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Here's how Android 14 will warn you when you try to sideload some Google apps
- Android 14 introduces new APIs for letting app stores claim “update ownership” over the updates of apps.
- This could have tilted the scales in favor of the Play Store once again, but it seems Google has balanced it well.
- Play Store has claimed update ownership over only Google Play Services so far, and we now have a look at what the warning looks like.
There has always been regulatory oversight over big tech, but scrutiny has increased in the past few years against monopolistic practices as these practices increased. Google has been under investigation for the same, and as a result, the company has been opening up Android to play nicer with third-party app stores. Android 14 includes a feature called “update ownership” for the same, and thankfully, Google is letting the Play Store claim ownership only over some core Google apps for now.
According to a report by Android expert Mishaal Rahman (via AndroidPolice), Google is using the update ownership feature within Android 14 to wield control over only a few core Google apps for now. This lets the Play Store claim ownership over the app it installs.
If any other app store attempts to update that app, Android 14 will warn the user about the action and ask them where they want to update the app from.
This is what the warning prompt looks like:
When the feature was first spotted in February, there were concerns that the Google Play Store could take over update ownership for all apps installed through it. When users first begin using a phone with a pre-installed Google Play Store, most of the apps they install would be from the Play Store itself, giving it ownership for updates for all of those apps (as the situation remains on older Android versions). This wouldn’t do much to help bring parity to third-party app stores and would limit the feature’s practical functioning.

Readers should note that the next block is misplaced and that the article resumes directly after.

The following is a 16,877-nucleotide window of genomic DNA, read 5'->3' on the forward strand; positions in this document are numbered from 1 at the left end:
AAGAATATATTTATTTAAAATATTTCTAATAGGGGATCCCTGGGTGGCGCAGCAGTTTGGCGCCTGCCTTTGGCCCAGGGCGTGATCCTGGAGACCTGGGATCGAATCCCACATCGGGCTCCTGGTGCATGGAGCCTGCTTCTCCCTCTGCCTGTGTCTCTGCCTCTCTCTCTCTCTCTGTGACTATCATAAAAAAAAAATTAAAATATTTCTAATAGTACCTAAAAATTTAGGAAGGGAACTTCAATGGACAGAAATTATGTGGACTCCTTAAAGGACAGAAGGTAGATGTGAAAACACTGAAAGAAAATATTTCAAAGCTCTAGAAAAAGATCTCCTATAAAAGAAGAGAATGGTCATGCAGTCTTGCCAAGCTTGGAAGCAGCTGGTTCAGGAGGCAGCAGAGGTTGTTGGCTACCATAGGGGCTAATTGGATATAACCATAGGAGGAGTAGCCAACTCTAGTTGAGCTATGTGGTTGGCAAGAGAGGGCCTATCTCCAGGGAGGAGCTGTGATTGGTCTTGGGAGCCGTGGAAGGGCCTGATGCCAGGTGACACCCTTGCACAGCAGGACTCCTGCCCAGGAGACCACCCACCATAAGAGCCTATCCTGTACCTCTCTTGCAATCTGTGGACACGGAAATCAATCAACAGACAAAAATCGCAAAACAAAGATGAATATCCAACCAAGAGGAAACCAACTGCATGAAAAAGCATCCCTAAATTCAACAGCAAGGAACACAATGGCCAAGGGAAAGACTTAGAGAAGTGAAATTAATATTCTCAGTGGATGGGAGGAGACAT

While the feature is live on Android 14, the Play Store is claiming update ownership only for core apps like Play Services. Apps like Gmail and even the Play Store itself were not claimed by the Play Store, meaning you could update these apps from other app stores without a scary warning showing up on your screen. Keep in mind that not all Google apps were tested, so there could be some more apps that the Play Store is claiming ownership over.
This is great news for third-party app stores, as it reduces the frictions that Google had imposed on sideloading apps on previous Android versions without fundamentally breaking how Android and the Play Store function.
Mishaal mentions that letting the Play Store control ownership over Play Services is a good choice, as Google distributes many different versions of the Play Services app. Sideloading an incompatible version of Play Services could break functionality that many other apps depend upon. So throwing up a scary-looking warning in this scenario does make a lot of sense to us. Users who know what they are doing can ignore the warning and proceed forward, in which case the original app store loses ownership.